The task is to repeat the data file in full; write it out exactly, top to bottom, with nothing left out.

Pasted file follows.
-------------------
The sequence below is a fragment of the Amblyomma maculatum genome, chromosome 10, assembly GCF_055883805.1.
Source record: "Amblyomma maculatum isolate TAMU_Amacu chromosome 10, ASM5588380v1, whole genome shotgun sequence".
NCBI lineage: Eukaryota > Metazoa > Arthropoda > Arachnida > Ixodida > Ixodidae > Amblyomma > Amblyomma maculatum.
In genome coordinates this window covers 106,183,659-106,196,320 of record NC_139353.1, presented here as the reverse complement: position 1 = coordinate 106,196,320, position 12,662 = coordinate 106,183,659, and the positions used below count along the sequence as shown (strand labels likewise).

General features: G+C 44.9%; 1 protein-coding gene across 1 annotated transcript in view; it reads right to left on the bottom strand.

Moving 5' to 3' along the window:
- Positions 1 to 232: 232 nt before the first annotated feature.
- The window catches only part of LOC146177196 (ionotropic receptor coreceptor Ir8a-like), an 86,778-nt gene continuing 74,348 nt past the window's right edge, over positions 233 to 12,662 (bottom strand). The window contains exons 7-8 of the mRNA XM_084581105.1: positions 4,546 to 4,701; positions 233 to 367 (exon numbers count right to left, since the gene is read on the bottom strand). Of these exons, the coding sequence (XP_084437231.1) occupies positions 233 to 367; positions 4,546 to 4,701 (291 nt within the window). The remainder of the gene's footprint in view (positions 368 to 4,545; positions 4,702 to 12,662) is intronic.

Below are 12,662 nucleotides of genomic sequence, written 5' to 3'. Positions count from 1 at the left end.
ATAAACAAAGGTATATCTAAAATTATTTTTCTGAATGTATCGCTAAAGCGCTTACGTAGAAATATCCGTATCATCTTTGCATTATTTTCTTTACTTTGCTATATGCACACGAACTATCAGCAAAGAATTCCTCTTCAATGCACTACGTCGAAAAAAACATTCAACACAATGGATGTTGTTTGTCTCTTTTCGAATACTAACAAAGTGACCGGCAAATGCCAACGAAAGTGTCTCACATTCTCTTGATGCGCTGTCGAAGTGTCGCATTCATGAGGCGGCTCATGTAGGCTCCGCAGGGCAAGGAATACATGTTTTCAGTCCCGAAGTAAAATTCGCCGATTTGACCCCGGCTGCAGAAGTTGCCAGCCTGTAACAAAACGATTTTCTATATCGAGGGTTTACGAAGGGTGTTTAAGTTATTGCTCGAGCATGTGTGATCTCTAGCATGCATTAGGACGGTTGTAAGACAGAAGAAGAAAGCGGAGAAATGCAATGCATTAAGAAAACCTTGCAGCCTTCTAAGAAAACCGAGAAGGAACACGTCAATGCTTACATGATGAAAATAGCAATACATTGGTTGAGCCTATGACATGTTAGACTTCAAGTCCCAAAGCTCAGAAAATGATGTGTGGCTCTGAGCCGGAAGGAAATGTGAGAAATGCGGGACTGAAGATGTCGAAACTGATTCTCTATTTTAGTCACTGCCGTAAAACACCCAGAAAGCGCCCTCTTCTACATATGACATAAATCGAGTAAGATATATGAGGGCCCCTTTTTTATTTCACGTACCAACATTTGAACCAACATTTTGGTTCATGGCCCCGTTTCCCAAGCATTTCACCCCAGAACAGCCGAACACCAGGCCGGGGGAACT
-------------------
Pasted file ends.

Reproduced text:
The sequence below is a fragment of the Amblyomma maculatum genome, chromosome 10, assembly GCF_055883805.1.
Source record: "Amblyomma maculatum isolate TAMU_Amacu chromosome 10, ASM5588380v1, whole genome shotgun sequence".
NCBI lineage: Eukaryota > Metazoa > Arthropoda > Arachnida > Ixodida > Ixodidae > Amblyomma > Amblyomma maculatum.
In genome coordinates this window covers 106,183,659-106,196,320 of record NC_139353.1, presented here as the reverse complement: position 1 = coordinate 106,196,320, position 12,662 = coordinate 106,183,659, and the positions used below count along the sequence as shown (strand labels likewise).

General features: G+C 44.9%; 1 protein-coding gene across 1 annotated transcript in view; it reads right to left on the bottom strand.

Moving 5' to 3' along the window:
- Positions 1 to 232: 232 nt before the first annotated feature.
- The window catches only part of LOC146177196 (ionotropic receptor coreceptor Ir8a-like), an 86,778-nt gene continuing 74,348 nt past the window's right edge, over positions 233 to 12,662 (bottom strand). The window contains exons 7-8 of the mRNA XM_084581105.1: positions 4,546 to 4,701; positions 233 to 367 (exon numbers count right to left, since the gene is read on the bottom strand). Of these exons, the coding sequence (XP_084437231.1) occupies positions 233 to 367; positions 4,546 to 4,701 (291 nt within the window). The remainder of the gene's footprint in view (positions 368 to 4,545; positions 4,702 to 12,662) is intronic.

Below are 12,662 nucleotides of genomic sequence, written 5' to 3'. Positions count from 1 at the left end.
ATAAACAAAGGTATATCTAAAATTATTTTTCTGAATGTATCGCTAAAGCGCTTACGTAGAAATATCCGTATCATCTTTGCATTATTTTCTTTACTTTGCTATATGCACACGAACTATCAGCAAAGAATTCCTCTTCAATGCACTACGTCGAAAAAAACATTCAACACAATGGATGTTGTTTGTCTCTTTTCGAATACTAACAAAGTGACCGGCAAATGCCAACGAAAGTGTCTCACATTCTCTTGATGCGCTGTCGAAGTGTCGCATTCATGAGGCGGCTCATGTAGGCTCCGCAGGGCAAGGAATACATGTTTTCAGTCCCGAAGTAAAATTCGCCGATTTGACCCCGGCTGCAGAAGTTGCCAGCCTGTAACAAAACGATTTTCTATATCGAGGGTTTACGAAGGGTGTTTAAGTTATTGCTCGAGCATGTGTGATCTCTAGCATGCATTAGGACGGTTGTAAGACAGAAGAAGAAAGCGGAGAAATGCAATGCATTAAGAAAACCTTGCAGCCTTCTAAGAAAACCGAGAAGGAACACGTCAATGCTTACATGATGAAAATAGCAATACATTGGTTGAGCCTATGACATGTTAGACTTCAAGTCCCAAAGCTCAGAAAATGATGTGTGGCTCTGAGCCGGAAGGAAATGTGAGAAATGCGGGACTGAAGATGTCGAAACTGATTCTCTATTTTAGTCACTGCCGTAAAACACCCAGAAAGCGCCCTCTTCTACATATGACATAAATCGAGTAAGATATATGAGGGCCCCTTTTTTATTTCACGTACCAACATTTGAACCAACATTTTGGTTCATGGCCCCGTTTCCCAAGCATTTCACCCCAGAACAGCCGAACACCAGGCCGGGGGAACT